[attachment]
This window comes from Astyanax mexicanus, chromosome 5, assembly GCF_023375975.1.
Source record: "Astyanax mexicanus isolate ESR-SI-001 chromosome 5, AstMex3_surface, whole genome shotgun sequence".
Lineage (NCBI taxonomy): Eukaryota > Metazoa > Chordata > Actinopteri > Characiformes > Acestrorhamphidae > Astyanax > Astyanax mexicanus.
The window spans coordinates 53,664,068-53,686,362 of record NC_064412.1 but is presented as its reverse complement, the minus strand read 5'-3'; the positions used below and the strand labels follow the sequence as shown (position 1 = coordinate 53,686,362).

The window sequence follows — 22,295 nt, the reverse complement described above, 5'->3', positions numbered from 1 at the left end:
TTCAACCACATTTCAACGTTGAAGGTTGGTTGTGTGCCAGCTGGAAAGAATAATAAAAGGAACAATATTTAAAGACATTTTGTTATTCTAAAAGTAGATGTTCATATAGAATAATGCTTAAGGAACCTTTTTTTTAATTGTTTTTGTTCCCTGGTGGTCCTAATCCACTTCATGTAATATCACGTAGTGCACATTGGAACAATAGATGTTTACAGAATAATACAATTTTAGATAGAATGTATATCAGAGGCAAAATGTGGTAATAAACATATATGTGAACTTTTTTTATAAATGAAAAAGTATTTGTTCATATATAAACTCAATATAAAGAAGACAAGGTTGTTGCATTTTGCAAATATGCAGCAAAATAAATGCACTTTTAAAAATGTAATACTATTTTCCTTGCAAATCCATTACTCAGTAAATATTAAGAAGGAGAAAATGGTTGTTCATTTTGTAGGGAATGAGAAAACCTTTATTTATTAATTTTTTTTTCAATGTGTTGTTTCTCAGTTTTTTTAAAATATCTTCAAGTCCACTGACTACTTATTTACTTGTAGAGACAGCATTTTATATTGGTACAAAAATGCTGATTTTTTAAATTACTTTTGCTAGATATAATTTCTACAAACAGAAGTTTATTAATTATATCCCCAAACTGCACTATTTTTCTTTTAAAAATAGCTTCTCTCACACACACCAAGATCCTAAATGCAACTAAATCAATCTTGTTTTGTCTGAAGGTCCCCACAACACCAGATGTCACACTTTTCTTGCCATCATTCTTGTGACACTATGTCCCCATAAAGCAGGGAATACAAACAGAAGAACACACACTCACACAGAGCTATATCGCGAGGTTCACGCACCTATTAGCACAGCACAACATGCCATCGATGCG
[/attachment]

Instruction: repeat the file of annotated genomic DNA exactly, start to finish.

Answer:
This window comes from Astyanax mexicanus, chromosome 5, assembly GCF_023375975.1.
Source record: "Astyanax mexicanus isolate ESR-SI-001 chromosome 5, AstMex3_surface, whole genome shotgun sequence".
Lineage (NCBI taxonomy): Eukaryota > Metazoa > Chordata > Actinopteri > Characiformes > Acestrorhamphidae > Astyanax > Astyanax mexicanus.
The window spans coordinates 53,664,068-53,686,362 of record NC_064412.1 but is presented as its reverse complement, the minus strand read 5'-3'; the positions used below and the strand labels follow the sequence as shown (position 1 = coordinate 53,686,362).

The window sequence follows — 22,295 nt, the reverse complement described above, 5'->3', positions numbered from 1 at the left end:
TTCAACCACATTTCAACGTTGAAGGTTGGTTGTGTGCCAGCTGGAAAGAATAATAAAAGGAACAATATTTAAAGACATTTTGTTATTCTAAAAGTAGATGTTCATATAGAATAATGCTTAAGGAACCTTTTTTTTAATTGTTTTTGTTCCCTGGTGGTCCTAATCCACTTCATGTAATATCACGTAGTGCACATTGGAACAATAGATGTTTACAGAATAATACAATTTTAGATAGAATGTATATCAGAGGCAAAATGTGGTAATAAACATATATGTGAACTTTTTTTATAAATGAAAAAGTATTTGTTCATATATAAACTCAATATAAAGAAGACAAGGTTGTTGCATTTTGCAAATATGCAGCAAAATAAATGCACTTTTAAAAATGTAATACTATTTTCCTTGCAAATCCATTACTCAGTAAATATTAAGAAGGAGAAAATGGTTGTTCATTTTGTAGGGAATGAGAAAACCTTTATTTATTAATTTTTTTTTCAATGTGTTGTTTCTCAGTTTTTTTAAAATATCTTCAAGTCCACTGACTACTTATTTACTTGTAGAGACAGCATTTTATATTGGTACAAAAATGCTGATTTTTTAAATTACTTTTGCTAGATATAATTTCTACAAACAGAAGTTTATTAATTATATCCCCAAACTGCACTATTTTTCTTTTAAAAATAGCTTCTCTCACACACACCAAGATCCTAAATGCAACTAAATCAATCTTGTTTTGTCTGAAGGTCCCCACAACACCAGATGTCACACTTTTCTTGCCATCATTCTTGTGACACTATGTCCCCATAAAGCAGGGAATACAAACAGAAGAACACACACTCACACAGAGCTATATCGCGAGGTTCACGCACCTATTAGCACAGCACAACATGCCATCGATGCG